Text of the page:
Like many people I know, I grew up poor. Getting random gifts was a rarity. Except for Christmas. Mom was a single parent raising three daughters (I’m the oldest) and acquiring a college education to get us off welfare. But my mother and grandmother made Christmas magical for us.
My grandmother (we called her Mim) was the matriarch of the family. She was tiny, wiry and she only smoked in the bathroom with the window open. Rarely did anyone actually see her doing the deed. Funny the things one remembers about a person. Most of the men were divorced out of my family and so Mim ruled. At Christmas we were expected to go to her tiny farm in Ohio to celebrate. Mim and Mom would work tirelessly to sew up new clothes for us (rarely did we have ready-made) and I often remember receiving new hand-sewn bathrobes and jammies.
If Mom didn’t have the money to provide Christmas for us, she would borrow some from the bank and make sure we had lots of packages to open. It was a grand day! We loved going to Mim’s house at any time but Christmas was tradition. She would cook up everything we loved and we all sat around a crowded dinner table laden with good ole’ hillbilly cookin’ (she was from West Virginia) and try to outtalk each other. My two aunts (Mom’s younger sisters) and cousins would often join us so, it was a rowdy bunch.
I can still picture Mim’s Christmas tree in a corner of that tiny living room. It always had bunches of wrapped gifts underneath to tantalize us and on Christmas morning…after Santa had visited the night before…we would have a few unwrapped Santa gifts and a full stocking to rummage through.
I tried to perpetuate that tradition. Then I met Dan and fell in love. I was appalled that his family never put up a Christmas tree or lights or had a grand celebration. I grew up believing Christmas was a time to show love to others by giving gifts and the lights, music, excitement of Christmas made it all just glorious. I wasn’t taught the real meaning of the holiday till I met Dan and his Conservative Mennonite family. But the solemnity of the way Christmas was observed in Dan’s family was just something I couldn’t understand. Couldn’t there be a way to incorporate a Grand Celebration with the true message of Christ’s birth? Did it have to be either/or?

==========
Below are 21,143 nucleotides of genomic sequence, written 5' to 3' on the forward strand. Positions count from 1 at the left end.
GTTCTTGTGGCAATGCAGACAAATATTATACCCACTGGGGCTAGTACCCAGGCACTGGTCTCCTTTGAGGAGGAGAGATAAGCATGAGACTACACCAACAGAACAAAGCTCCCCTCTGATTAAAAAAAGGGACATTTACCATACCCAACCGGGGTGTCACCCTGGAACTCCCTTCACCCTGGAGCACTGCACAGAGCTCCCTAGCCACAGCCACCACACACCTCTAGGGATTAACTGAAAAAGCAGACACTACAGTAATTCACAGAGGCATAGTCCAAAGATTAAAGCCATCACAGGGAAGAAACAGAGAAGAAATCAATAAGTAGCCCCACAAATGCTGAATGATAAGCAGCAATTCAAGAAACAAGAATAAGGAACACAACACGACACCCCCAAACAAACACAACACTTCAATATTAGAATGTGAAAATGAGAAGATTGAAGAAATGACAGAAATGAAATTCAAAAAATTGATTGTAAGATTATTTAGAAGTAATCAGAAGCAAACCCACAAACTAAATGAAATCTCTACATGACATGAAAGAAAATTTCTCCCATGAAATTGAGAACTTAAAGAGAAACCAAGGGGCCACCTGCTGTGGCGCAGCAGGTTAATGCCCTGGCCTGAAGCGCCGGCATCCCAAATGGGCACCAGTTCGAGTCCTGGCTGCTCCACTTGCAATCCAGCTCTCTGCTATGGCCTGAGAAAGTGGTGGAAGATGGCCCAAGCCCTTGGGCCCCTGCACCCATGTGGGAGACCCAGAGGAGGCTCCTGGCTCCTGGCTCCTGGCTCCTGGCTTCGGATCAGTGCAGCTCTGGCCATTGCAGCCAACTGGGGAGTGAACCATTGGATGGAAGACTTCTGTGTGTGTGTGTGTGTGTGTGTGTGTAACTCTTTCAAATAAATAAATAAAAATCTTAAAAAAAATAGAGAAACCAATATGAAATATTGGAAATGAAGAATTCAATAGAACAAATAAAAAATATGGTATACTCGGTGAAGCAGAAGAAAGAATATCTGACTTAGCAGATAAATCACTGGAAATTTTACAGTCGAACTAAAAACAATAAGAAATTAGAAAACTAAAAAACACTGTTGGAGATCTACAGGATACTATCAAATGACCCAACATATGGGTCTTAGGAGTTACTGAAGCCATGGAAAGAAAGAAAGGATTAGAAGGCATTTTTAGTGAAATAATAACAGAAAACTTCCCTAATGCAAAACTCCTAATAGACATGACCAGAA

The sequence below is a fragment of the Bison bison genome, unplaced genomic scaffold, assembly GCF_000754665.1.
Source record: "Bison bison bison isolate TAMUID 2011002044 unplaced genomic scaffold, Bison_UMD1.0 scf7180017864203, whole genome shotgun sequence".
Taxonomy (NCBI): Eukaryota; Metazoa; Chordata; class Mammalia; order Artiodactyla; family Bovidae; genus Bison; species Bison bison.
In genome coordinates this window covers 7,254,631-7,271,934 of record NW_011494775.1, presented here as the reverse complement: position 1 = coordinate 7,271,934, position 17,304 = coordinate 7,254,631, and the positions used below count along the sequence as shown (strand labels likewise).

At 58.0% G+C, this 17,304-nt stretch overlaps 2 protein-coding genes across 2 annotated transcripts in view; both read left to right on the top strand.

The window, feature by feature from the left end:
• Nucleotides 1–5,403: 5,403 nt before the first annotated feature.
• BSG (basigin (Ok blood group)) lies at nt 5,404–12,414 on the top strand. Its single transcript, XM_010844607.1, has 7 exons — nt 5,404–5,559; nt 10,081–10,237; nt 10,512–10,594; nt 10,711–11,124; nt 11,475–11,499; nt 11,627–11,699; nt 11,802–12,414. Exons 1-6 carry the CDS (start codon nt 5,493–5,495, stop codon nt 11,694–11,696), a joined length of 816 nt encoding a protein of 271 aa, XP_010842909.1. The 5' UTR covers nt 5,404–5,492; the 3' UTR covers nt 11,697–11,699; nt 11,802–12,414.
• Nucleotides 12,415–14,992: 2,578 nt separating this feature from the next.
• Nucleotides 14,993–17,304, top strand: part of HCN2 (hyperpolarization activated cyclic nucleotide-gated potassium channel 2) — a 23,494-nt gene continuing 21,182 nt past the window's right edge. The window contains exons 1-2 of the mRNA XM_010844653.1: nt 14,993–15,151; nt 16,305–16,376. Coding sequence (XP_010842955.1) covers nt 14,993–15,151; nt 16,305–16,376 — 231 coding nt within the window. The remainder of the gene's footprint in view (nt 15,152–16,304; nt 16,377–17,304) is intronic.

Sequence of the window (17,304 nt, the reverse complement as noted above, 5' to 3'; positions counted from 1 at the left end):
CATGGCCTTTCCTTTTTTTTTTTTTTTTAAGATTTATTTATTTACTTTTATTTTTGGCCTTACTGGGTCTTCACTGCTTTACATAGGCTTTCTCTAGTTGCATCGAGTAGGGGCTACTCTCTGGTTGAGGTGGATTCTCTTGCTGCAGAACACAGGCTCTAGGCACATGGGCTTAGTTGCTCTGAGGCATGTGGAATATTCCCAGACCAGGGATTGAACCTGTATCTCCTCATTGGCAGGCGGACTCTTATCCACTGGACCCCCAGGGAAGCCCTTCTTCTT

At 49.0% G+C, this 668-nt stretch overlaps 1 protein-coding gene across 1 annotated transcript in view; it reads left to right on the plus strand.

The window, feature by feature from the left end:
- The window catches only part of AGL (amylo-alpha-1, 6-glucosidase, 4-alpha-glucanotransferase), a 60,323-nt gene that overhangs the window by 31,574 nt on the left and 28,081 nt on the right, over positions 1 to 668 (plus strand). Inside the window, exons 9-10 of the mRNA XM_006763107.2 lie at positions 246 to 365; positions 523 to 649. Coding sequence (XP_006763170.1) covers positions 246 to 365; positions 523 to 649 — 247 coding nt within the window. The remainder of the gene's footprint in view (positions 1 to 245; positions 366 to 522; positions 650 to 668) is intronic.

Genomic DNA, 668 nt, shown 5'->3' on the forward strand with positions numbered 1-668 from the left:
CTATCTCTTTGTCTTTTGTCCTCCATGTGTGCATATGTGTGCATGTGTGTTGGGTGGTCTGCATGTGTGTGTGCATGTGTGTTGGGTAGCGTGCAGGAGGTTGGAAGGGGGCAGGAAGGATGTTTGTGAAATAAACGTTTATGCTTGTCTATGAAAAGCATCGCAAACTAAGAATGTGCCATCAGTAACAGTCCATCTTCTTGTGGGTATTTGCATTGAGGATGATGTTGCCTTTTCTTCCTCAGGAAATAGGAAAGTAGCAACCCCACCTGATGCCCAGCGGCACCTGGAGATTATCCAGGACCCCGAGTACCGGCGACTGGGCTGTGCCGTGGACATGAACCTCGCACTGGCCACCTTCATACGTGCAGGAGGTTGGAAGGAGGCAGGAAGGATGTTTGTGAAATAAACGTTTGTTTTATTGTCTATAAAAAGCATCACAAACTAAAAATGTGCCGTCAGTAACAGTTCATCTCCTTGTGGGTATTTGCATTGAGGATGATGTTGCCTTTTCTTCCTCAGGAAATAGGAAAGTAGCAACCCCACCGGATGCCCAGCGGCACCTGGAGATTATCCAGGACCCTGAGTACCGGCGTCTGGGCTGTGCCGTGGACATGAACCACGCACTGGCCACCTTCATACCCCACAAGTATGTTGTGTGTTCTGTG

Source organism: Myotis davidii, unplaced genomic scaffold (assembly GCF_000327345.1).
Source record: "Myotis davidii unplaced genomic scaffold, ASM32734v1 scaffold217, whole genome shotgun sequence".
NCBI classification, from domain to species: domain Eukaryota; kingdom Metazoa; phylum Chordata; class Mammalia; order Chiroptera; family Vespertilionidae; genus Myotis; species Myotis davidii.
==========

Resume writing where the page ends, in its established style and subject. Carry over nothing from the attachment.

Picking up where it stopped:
I set out on a mission to change his family’s observance of the holiday and soon after we were married, Dan and I helped them decorate a spindly tree and put up some lights. Each year, there was more joy in the loosening up of the strict observance that Dan had grown up in. By the time we had children, I wanted them to have the excitement of Christmas I had had as a child. That meant stories of Santa and elves and reindeer mixed with Biblical history. Dan wasn’t sold on that idea. Wouldn’t that confuse the children and risk them believing Jesus is make-believe like Santa?
I do not equate Santa with Christ. My children and grandchildren don’t either. But I do think that having Santa in the mix helps increase the capacity for believing in miracles and spreading joy, good cheer and generosity on a level children can relate. One belief doesn’t have to cancel out the other.
Did you have fond Christmas memories that made the season magical for you? I’d love to hear.